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Print this Recipe    Pizza 11

Pizza

3 1/2 to 4 cups flour
1 1/3 cups warm water
2 oz, plus some olive oil
yeast
dash of sugar
1 tsp salt (or to taste)

28 oz (large can) unseasoned tomato sauce
2 to 6 cloves garlic
one small to medium onion
some olive oil
1 to 4 tsp each basil, thyme, oregano, black pepper, paprika
1/2 tsp salt (or to taste)

1/2 to 1 lb mozzarella, or less with other cheeses added (jack
and/or feta are good, cheddar makes for an oily pizza)
toppings to taste
some cornmeal or any coarse ground grain

First I make the dough. I mix the water, sugar, and yeast and set
aside. I measure out 3 1/2 cups flour and mix in the salt. Then
I pour in the oil and yeast water together, stir to a dough, and
knead in more flour until it is not sticky, then knead some more.
Then I pour some more oil in the bottom of a bowl, put the dough
in and rotate to cover the dough surface with oil, cover with a
damp cloth and put aside to rise. The oil, both in the dough and
on the surface, and the damp cloth help a lot.

While the dough is rising I prepare the sauce. The garlic and onion
get chopped finely and lightly sauteed in the oil. I prefer to
start the garlic first, the co-habitant of my kitchen prefers onion
first. Cook until lightly browned then add the sauce. Stir in the
spices and salt, turn the heat way down and let simmer uncovered.

By doing all of the prep work for the sauce, cheese and topings
after the dough is made it doesn't feel like letting the dough rise
is a slow point.

At this point I start to preheat the stone. I feel that the proper
tempature to cook pizza is about 700F, but since my oven doesn't
go that high, I just use the highest temperature. The stone needs
ten to to fifteen minutes to heat. After that make sure your oven
mits are thick to handle it. Skillets need not be preheated but
cook the pizza slower.

Next I grate the cheese. If I do it by hand then the dough will be
ready to shape when I'm done.

I divide the dough in half and shape it on a *well* floured surface.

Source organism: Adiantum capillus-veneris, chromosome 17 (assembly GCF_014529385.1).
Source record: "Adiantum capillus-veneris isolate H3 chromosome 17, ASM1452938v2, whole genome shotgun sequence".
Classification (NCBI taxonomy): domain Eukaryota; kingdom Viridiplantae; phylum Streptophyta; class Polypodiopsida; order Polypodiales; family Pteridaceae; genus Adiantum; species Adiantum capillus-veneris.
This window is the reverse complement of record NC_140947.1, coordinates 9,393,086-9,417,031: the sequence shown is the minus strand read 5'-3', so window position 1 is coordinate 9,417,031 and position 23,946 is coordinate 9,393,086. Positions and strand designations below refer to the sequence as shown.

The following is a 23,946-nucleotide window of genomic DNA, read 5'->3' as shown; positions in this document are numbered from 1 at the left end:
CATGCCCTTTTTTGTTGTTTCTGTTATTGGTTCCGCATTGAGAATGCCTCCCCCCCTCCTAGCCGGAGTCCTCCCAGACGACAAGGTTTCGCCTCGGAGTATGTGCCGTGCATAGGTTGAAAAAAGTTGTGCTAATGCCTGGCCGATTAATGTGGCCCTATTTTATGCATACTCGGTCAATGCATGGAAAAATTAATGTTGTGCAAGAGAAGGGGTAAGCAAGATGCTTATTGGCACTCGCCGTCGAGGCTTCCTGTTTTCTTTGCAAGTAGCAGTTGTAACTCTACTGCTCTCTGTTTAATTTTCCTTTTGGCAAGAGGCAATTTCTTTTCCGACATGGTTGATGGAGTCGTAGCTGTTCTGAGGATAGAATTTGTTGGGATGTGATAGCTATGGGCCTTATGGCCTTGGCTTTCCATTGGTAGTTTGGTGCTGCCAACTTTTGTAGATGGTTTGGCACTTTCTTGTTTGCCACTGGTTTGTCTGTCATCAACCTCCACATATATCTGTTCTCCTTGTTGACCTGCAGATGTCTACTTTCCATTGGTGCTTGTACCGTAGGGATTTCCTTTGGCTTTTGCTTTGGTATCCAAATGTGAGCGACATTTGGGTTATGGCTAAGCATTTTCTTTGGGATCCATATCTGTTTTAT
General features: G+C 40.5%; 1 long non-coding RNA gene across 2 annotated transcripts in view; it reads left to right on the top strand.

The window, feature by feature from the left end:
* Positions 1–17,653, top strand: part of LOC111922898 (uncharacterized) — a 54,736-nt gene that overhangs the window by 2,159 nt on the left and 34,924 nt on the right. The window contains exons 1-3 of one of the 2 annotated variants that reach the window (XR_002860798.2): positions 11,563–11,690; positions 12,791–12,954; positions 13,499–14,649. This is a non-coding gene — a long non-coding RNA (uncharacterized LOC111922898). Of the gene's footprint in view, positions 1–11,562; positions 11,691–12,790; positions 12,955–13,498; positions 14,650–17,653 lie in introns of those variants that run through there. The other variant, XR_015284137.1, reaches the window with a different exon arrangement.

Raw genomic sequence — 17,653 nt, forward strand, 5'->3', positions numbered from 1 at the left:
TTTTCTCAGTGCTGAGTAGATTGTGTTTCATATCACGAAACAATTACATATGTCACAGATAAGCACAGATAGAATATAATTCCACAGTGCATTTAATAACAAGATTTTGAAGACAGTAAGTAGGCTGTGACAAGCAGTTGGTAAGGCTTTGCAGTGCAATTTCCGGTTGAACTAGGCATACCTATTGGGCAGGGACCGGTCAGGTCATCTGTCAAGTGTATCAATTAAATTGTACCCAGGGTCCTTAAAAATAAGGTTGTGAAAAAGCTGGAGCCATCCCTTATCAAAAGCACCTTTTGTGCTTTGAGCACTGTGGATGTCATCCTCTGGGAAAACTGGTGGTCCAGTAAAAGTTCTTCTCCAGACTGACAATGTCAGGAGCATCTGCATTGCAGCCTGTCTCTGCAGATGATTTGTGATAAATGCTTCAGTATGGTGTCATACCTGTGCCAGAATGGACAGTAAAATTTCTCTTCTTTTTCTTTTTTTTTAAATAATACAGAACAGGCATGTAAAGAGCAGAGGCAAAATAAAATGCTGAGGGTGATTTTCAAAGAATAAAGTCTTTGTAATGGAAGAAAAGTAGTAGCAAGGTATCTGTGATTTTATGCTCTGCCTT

No kneading is needed at this point, just stretching the dough out
to a thin disc with a thicker rim. If the dough gets too thin, it
can be thickened by pinching a bit to fold over the thin spot.
Usually I make one entire pie and start it cooking before I begin
the other.

After the dough is shaped I transfer it to peel, which I've floured
for easy removal. I put the sauce and cheese on. Toppings likely
to dry out are best placed under the cheese. Corn meal should be
sprinked on the stone to prevent the dough from sticking and the
pie put on it to cook. I find it helpful to rapidly jiggle the peel
to loosen the pie before I try to put it on the stone. This can
cause loose toppings to scatter but I think it is better for this
to happen outside the oven than in.

Figure ten to to fifteen minutes to cook the pie. I think it is
done when the crust begins to turn a medium brown. I make the second
one during this time. I also make sure I have a clear space to put
the hot pizza when it comes out.

The best way to get pie off the stone is probably a very thin peel.
I don't have one though. So I take the stone out of the oven (with
thick mitts) and slide it off. The stone needs some more corn meal
and is then ready to cook on again.

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